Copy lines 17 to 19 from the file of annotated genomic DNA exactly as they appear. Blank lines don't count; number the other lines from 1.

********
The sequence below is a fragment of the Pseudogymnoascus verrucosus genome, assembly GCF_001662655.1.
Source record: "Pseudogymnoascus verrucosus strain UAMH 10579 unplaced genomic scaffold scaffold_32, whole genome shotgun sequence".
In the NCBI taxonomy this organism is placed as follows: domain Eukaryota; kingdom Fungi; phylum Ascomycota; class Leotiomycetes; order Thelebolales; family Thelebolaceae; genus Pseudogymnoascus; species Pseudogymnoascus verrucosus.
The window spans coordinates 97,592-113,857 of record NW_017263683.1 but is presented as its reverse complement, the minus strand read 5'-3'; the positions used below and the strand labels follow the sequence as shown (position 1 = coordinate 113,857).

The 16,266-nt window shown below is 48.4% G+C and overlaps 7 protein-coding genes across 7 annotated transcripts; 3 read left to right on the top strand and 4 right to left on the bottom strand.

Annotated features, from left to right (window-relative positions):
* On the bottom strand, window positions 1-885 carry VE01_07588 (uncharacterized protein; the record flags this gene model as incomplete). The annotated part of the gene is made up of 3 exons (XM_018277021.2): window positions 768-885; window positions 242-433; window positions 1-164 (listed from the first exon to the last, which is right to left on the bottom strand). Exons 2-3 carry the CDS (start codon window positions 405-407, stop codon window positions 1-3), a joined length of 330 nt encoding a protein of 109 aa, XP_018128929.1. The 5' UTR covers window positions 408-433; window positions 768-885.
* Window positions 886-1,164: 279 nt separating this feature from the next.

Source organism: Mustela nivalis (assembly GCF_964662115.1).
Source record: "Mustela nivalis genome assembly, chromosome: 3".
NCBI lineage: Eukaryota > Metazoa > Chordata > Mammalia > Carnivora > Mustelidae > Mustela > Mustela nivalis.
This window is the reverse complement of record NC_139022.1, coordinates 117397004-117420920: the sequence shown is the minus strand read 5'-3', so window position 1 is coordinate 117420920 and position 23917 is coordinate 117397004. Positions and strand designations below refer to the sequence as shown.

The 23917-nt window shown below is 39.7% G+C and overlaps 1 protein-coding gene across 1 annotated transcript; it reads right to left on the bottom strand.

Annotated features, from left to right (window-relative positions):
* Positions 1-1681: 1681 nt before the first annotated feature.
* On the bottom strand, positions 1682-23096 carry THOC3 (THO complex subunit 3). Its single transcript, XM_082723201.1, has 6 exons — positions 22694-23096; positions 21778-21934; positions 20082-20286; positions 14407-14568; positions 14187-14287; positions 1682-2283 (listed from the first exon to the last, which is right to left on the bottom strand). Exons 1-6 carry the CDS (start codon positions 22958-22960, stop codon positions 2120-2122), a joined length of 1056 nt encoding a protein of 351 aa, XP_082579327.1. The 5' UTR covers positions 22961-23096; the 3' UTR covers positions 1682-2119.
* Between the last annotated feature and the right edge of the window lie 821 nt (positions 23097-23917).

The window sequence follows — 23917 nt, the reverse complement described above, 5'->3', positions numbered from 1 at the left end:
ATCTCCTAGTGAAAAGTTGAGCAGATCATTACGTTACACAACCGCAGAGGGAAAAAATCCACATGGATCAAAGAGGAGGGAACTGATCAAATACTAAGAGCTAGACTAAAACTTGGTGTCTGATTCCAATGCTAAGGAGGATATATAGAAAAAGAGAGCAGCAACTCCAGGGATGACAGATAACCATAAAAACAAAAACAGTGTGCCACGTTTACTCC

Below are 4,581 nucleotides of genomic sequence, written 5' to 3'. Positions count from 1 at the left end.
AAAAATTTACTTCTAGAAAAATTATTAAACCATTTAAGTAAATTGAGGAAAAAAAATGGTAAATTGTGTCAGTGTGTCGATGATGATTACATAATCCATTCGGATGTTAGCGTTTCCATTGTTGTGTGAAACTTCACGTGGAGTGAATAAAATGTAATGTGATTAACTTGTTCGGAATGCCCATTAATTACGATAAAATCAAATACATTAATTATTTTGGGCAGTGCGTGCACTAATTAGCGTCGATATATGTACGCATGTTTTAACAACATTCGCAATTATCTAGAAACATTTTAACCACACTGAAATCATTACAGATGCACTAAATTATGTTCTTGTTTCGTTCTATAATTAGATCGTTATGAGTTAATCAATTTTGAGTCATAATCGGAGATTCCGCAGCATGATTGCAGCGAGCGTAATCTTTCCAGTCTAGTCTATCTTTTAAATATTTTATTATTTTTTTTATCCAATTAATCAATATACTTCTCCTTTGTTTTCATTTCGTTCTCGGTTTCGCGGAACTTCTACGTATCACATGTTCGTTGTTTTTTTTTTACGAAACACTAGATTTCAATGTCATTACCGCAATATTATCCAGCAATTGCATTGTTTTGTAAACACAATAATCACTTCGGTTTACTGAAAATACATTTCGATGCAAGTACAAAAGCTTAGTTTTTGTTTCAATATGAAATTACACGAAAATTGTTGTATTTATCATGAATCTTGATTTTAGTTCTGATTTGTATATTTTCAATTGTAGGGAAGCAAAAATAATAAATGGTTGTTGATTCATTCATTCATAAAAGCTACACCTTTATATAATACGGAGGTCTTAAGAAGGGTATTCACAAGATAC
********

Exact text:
* Between the last annotated feature and the right edge of the window lie 821 nt (positions 23097-23917).

The window sequence follows — 23917 nt, the reverse complement described above, 5'->3', positions numbered from 1 at the left end:
ATCTCCTAGTGAAAAGTTGAGCAGATCATTACGTTACACAACCGCAGAGGGAAAAAATCCACATGGATCAAAGAGGAGGGAACTGATCAAATACTAAGAGCTAGACTAAAACTTGGTGTCTGATTCCAATGCTAAGGAGGATATATAGAAAAAGAGAGCAGCAACTCCAGGGATGACAGATAACCATAAAAACAAAAACAGTGTGCCACGTTTACTCC